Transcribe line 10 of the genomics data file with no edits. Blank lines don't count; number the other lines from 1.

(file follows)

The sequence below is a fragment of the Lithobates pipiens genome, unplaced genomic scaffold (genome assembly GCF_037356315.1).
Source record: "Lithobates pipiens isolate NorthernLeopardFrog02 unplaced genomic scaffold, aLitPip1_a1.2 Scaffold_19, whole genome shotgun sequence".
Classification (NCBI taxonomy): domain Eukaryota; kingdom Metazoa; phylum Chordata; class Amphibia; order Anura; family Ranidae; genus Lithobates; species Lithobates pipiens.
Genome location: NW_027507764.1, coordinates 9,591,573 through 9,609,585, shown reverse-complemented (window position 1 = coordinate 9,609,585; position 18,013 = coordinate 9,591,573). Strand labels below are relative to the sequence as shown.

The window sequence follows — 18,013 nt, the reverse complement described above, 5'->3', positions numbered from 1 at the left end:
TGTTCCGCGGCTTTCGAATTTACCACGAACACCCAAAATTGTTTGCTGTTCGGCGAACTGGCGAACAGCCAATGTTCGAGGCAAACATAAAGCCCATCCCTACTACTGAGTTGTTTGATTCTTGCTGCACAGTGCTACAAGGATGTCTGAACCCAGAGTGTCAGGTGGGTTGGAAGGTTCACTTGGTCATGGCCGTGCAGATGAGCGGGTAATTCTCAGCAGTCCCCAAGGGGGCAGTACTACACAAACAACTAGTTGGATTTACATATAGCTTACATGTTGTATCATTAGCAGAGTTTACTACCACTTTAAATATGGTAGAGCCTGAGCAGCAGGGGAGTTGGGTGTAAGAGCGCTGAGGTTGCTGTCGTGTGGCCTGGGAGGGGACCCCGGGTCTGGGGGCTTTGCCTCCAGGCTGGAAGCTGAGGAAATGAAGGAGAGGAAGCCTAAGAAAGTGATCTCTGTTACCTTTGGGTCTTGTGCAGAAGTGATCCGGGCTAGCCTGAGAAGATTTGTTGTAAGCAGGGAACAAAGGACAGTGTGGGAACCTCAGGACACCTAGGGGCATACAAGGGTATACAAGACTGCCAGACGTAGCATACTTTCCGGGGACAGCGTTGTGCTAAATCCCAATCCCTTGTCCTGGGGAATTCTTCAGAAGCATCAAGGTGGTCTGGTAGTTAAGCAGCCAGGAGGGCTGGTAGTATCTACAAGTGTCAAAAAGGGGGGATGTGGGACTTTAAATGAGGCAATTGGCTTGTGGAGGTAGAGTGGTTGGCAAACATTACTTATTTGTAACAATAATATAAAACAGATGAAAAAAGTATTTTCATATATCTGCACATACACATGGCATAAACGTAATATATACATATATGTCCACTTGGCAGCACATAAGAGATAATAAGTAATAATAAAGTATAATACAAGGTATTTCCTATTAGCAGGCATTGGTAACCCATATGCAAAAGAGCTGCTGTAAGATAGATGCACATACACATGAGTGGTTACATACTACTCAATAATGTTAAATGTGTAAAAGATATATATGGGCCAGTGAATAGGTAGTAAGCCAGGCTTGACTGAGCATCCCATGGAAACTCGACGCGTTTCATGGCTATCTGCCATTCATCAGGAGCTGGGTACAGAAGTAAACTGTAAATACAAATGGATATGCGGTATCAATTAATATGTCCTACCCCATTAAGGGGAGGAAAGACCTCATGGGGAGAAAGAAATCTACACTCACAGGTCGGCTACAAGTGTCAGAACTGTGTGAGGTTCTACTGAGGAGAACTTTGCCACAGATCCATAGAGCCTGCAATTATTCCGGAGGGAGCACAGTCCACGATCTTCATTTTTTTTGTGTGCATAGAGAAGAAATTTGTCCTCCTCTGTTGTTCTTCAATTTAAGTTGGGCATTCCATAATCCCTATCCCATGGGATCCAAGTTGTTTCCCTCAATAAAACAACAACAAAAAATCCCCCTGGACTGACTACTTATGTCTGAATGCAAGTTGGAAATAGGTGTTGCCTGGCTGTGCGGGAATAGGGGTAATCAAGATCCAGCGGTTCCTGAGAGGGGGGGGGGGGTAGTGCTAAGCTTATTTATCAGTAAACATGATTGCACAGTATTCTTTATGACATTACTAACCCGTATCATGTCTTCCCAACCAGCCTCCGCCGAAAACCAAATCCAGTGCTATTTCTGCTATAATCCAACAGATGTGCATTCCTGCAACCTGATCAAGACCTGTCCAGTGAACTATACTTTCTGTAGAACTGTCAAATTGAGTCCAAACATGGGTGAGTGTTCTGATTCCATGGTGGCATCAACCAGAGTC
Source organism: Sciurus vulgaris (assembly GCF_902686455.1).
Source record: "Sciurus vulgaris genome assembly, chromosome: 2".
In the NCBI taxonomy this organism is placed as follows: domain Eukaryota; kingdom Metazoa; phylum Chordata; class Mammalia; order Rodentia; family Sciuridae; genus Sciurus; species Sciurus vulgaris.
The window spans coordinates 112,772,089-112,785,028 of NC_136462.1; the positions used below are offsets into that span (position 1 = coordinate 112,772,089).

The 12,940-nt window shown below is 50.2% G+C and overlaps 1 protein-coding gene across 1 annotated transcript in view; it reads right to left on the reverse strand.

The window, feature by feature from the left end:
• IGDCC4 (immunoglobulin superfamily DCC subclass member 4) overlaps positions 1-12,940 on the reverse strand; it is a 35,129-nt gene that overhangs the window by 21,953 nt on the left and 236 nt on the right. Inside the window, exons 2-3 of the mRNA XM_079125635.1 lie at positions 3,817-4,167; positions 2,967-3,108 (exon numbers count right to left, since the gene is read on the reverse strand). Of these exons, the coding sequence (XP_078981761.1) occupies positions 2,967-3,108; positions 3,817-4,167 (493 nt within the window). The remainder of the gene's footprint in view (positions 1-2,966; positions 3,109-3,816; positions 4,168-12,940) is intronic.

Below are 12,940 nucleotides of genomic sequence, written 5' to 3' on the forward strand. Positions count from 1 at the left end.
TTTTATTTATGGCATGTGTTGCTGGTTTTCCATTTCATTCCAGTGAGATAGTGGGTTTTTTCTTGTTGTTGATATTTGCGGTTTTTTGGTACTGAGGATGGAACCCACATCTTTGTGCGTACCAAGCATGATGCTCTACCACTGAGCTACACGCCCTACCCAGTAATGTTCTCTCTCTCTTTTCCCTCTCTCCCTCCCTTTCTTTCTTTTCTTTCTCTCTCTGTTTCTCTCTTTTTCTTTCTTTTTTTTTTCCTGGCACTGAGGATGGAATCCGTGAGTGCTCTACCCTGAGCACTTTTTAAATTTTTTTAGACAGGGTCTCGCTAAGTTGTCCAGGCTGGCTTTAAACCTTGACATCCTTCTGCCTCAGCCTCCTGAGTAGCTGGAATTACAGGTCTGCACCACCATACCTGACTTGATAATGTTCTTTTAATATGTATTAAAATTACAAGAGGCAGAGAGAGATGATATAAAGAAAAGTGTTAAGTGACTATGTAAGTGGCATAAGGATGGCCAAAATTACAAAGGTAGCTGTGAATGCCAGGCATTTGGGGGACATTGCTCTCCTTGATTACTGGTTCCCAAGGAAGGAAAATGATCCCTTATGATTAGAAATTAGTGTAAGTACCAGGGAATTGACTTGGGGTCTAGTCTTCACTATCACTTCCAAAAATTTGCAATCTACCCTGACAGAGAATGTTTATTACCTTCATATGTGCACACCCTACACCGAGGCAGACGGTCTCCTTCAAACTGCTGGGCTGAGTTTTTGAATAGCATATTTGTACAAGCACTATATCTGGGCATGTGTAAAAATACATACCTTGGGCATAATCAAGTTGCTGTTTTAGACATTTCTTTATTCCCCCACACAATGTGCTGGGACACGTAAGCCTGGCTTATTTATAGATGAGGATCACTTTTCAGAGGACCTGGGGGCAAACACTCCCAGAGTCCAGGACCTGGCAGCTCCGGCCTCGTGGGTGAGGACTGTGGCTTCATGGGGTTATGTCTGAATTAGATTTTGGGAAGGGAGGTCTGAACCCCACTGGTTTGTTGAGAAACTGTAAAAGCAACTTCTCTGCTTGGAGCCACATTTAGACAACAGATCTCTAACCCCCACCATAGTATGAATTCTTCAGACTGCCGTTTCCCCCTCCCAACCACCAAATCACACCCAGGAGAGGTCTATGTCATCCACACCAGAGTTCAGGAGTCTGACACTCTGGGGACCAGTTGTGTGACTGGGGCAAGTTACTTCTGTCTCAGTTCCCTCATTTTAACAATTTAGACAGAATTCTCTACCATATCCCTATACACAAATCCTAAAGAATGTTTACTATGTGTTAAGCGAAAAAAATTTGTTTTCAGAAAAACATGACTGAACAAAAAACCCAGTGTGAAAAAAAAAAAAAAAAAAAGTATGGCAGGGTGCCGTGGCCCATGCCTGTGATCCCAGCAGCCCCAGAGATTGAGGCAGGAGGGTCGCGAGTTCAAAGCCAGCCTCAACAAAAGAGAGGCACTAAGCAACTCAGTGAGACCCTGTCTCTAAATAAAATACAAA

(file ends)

The window spans coordinates 112,772,089-112,785,028 of NC_136462.1; the positions used below are offsets into that span (position 1 = coordinate 112,772,089).